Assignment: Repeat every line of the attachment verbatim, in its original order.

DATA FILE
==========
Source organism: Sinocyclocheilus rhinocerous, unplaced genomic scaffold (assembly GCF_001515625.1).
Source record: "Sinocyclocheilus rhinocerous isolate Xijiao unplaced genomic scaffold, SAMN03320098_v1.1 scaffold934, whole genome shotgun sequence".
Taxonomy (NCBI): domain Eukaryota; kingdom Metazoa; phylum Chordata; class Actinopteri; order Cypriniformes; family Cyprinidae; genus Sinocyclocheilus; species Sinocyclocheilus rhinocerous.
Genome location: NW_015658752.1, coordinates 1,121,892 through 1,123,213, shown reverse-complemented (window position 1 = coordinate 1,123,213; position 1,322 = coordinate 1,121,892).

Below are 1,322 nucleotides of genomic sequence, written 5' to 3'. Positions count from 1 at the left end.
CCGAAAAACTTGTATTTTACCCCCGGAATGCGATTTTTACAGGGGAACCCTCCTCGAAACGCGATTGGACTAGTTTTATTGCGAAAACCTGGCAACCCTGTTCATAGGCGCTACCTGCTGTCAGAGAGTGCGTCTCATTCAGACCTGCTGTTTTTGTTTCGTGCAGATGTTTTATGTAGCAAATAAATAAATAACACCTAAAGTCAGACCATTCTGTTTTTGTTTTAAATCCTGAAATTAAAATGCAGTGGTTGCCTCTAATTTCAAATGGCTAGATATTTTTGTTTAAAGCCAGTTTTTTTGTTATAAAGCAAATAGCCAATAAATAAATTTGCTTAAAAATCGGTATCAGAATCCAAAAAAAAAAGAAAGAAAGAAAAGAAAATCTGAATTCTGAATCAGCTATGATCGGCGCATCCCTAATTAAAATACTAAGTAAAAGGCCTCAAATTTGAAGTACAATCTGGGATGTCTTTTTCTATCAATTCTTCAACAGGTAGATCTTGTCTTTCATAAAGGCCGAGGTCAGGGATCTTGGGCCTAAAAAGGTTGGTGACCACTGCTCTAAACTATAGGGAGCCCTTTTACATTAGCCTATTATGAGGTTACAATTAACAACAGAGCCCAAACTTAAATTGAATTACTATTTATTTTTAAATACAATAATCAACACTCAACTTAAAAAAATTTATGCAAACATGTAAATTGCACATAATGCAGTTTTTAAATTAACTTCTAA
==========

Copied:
Source organism: Sinocyclocheilus rhinocerous, unplaced genomic scaffold (assembly GCF_001515625.1).
Source record: "Sinocyclocheilus rhinocerous isolate Xijiao unplaced genomic scaffold, SAMN03320098_v1.1 scaffold934, whole genome shotgun sequence".
Taxonomy (NCBI): domain Eukaryota; kingdom Metazoa; phylum Chordata; class Actinopteri; order Cypriniformes; family Cyprinidae; genus Sinocyclocheilus; species Sinocyclocheilus rhinocerous.
Genome location: NW_015658752.1, coordinates 1,121,892 through 1,123,213, shown reverse-complemented (window position 1 = coordinate 1,123,213; position 1,322 = coordinate 1,121,892).

Below are 1,322 nucleotides of genomic sequence, written 5' to 3'. Positions count from 1 at the left end.
CCGAAAAACTTGTATTTTACCCCCGGAATGCGATTTTTACAGGGGAACCCTCCTCGAAACGCGATTGGACTAGTTTTATTGCGAAAACCTGGCAACCCTGTTCATAGGCGCTACCTGCTGTCAGAGAGTGCGTCTCATTCAGACCTGCTGTTTTTGTTTCGTGCAGATGTTTTATGTAGCAAATAAATAAATAACACCTAAAGTCAGACCATTCTGTTTTTGTTTTAAATCCTGAAATTAAAATGCAGTGGTTGCCTCTAATTTCAAATGGCTAGATATTTTTGTTTAAAGCCAGTTTTTTTGTTATAAAGCAAATAGCCAATAAATAAATTTGCTTAAAAATCGGTATCAGAATCCAAAAAAAAAAGAAAGAAAGAAAAGAAAATCTGAATTCTGAATCAGCTATGATCGGCGCATCCCTAATTAAAATACTAAGTAAAAGGCCTCAAATTTGAAGTACAATCTGGGATGTCTTTTTCTATCAATTCTTCAACAGGTAGATCTTGTCTTTCATAAAGGCCGAGGTCAGGGATCTTGGGCCTAAAAAGGTTGGTGACCACTGCTCTAAACTATAGGGAGCCCTTTTACATTAGCCTATTATGAGGTTACAATTAACAACAGAGCCCAAACTTAAATTGAATTACTATTTATTTTTAAATACAATAATCAACACTCAACTTAAAAAAATTTATGCAAACATGTAAATTGCACATAATGCAGTTTTTAAATTAACTTCTAA